The mighty SpeedPoets returns from its summer break, hungry for your words. Be there when Brisbane’s longest running poetry event, rolls back into The Alibi Room, 720 Brunswick St, New Farm from 2pm, with poetry features from Jef Caruss and Mel Dixon. There will also be live sounds from Q-Song Awards nominees, Peter Green and the Midnight Prophets, whose blend of blues, jazz and European Gypsy is not to be missed. There will also be free zines, giveaways, the hottest Open Mic section in the city backed by our own poetic interpreter Sheish Money. Entry is a gold coin donation. See you there!

SpeedPoets: Sunday March 1, 2pm – 5pm @ The Alibi Room, 720 Brunswick St. New Farm.

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Where do the Words Come From #3 – Anna Krien

Anna Krien is one of the feature poets at the first QLD Poetry Festival event for 2009, Poetry on the Deck to be held at Riverbend Books on Tuesday February 24 (full details below). Her poem ‘The Last Broadcasters’ won the 2008 Arts QLD Val Vallis Award. So let’s take a look at where the words come from…

 

anna-krien

 

Influences

Perhaps my greatest influence was my primary school teacher Miss Buffham. She noticed that I had somehow managed to sneak through without learning how to read (this was in a fairly hectic and full state school). She quickly bundled me off to this little old lady who made animal brooches out of FIMO and taught me how to read. The next few years were a blur – with a FIMO rabbit brooch and a whole new world opened up to me I simply disappeared into books.

 

Writing Process

Roll out of bed crack o dawn if possible. Coffee goes on the stove simultaneously with the laptop being turned on. I have a rule (that constantly needs reinforcing) no internet until 1pm. Then with a coffee in hand (white, two sugars) I keep working on whatever is at the forefront of my mind. Because I write in different areas – essays, journalism, short stories, poetry – I have to organise my weeks as to what I am focusing on. My life is a sticky-note. But most of my work, no matter how separated they are, tend to bleed into each other. I guess my ultimate goal is to one day write and publish something that is everything – poetry, fiction, journalism, philosophy, essay, and not give a damn about what genre it is ‘supposed’ to be or how vexed bookshop owners are going to be when deciding what section to put it in.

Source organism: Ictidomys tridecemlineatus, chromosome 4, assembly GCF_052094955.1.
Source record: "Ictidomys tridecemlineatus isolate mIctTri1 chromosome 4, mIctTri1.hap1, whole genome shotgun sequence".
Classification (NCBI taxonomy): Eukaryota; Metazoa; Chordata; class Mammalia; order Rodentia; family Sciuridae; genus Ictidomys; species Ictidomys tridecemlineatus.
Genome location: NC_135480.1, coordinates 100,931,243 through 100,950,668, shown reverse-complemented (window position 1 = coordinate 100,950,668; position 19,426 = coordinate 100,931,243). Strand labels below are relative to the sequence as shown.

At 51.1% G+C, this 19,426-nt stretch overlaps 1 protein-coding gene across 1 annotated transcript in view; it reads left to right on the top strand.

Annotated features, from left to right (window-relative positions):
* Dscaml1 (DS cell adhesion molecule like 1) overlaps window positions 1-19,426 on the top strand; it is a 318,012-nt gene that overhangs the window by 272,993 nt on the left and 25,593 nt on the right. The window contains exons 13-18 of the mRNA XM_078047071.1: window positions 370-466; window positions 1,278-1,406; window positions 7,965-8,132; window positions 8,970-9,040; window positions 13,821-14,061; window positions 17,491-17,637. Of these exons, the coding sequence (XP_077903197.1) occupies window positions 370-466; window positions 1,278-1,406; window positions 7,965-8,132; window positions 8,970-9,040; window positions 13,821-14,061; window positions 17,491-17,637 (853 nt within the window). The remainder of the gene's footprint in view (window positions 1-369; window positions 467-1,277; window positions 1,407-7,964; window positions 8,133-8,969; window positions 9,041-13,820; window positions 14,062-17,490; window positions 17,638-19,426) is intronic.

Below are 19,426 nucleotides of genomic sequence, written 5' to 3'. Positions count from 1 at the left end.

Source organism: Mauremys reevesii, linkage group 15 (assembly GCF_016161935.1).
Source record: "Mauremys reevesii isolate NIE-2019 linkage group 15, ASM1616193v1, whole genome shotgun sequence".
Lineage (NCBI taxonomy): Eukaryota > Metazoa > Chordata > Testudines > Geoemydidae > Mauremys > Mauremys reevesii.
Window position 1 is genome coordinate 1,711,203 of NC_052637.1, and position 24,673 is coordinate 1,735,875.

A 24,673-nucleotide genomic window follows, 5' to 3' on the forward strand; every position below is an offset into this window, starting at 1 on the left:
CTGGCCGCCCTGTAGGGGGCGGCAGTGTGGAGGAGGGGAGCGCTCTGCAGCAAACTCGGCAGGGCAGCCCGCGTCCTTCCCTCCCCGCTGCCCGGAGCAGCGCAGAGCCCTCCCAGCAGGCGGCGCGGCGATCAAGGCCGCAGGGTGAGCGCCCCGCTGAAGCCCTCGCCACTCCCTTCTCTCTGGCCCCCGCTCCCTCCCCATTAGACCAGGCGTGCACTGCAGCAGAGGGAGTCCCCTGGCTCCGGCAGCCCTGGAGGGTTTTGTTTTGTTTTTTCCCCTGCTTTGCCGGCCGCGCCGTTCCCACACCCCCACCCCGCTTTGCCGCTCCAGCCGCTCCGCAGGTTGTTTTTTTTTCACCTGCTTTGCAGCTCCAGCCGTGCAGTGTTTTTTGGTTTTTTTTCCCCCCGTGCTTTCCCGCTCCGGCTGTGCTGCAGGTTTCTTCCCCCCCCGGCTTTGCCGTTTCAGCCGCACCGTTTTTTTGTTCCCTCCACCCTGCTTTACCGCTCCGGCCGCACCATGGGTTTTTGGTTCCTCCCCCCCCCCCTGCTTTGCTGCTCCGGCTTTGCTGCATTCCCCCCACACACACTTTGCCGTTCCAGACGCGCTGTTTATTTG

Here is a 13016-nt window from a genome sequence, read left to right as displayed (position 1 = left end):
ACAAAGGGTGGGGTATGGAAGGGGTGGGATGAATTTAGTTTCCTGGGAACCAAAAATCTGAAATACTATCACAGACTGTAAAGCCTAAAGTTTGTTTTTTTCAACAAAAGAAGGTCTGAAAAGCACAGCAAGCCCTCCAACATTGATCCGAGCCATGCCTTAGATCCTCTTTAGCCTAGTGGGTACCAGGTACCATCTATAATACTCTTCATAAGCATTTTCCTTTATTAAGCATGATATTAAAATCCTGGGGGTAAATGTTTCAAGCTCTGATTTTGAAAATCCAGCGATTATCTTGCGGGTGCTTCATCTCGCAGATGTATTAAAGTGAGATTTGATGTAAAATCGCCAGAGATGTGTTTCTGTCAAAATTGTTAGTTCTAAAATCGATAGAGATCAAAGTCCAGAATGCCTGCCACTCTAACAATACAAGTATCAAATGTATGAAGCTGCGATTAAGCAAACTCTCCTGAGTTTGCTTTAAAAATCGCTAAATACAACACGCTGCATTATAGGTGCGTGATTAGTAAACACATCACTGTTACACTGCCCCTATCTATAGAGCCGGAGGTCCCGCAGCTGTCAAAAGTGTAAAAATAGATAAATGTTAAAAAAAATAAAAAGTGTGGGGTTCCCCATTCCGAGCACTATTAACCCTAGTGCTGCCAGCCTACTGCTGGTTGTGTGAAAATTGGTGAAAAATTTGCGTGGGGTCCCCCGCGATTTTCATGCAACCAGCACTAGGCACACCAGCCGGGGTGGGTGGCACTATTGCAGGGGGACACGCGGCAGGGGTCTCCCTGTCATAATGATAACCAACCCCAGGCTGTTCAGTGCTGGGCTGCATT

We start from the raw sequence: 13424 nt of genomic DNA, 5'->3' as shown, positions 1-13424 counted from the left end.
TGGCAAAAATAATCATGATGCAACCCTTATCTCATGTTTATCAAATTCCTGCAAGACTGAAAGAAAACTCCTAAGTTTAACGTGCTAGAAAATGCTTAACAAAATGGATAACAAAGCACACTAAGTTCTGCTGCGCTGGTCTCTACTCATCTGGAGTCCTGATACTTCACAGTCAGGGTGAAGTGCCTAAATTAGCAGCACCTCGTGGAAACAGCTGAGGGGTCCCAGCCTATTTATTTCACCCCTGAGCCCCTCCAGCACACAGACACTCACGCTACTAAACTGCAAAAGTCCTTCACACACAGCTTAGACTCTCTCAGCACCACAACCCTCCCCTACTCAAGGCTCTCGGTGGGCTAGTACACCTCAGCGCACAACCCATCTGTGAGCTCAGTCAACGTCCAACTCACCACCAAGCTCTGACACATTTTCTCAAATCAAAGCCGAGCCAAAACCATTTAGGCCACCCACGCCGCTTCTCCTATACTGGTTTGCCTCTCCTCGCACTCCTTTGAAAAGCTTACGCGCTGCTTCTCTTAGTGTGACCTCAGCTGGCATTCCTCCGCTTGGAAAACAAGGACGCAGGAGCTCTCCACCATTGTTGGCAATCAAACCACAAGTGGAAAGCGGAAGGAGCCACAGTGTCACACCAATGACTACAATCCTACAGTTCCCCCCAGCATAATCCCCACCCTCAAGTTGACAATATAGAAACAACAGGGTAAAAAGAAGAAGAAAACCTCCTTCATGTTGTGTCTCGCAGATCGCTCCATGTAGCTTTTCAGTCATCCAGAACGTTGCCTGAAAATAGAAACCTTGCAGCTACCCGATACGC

On a good day I’ll work through to 1 or 2pm, allow myself to check emails, and then start arranging interviews and stories and meetings and read the papers, magazines and a few chapters of a book. Then get ready to waitress at night, or go for a swim, or whatever. On a bad day, well, I get frustrated, feel like a failure, am lonely, and slip into bad habits.

 

Recurring Themes

There seems to be a lot of driving in my poems. I’m a bit of a poetic petrol-head. When I was little I loved the drive to somewhere. I never really wanted to get there. We had this old orange Leyland P76 that was like being inside a whale as it steered along highways and up apple peel shaped mountain roads. Dad had a collection of dusty melting cassettes and there was one album amongst the Dire Straits, Carly Simon, Roy Orbison, and Pavarotti that used to send me into a kind of spell. Oxygene by Jean Michel Jarre – perhaps one of the first electronic music albums produced. When it played I’d stare out the window and imagine I was outside the car, running alongside it. When the Leyland finally died after a lifetime of overheating and being pushed uphill, my parents bought another P76. Can you believe it? Lime-green this time.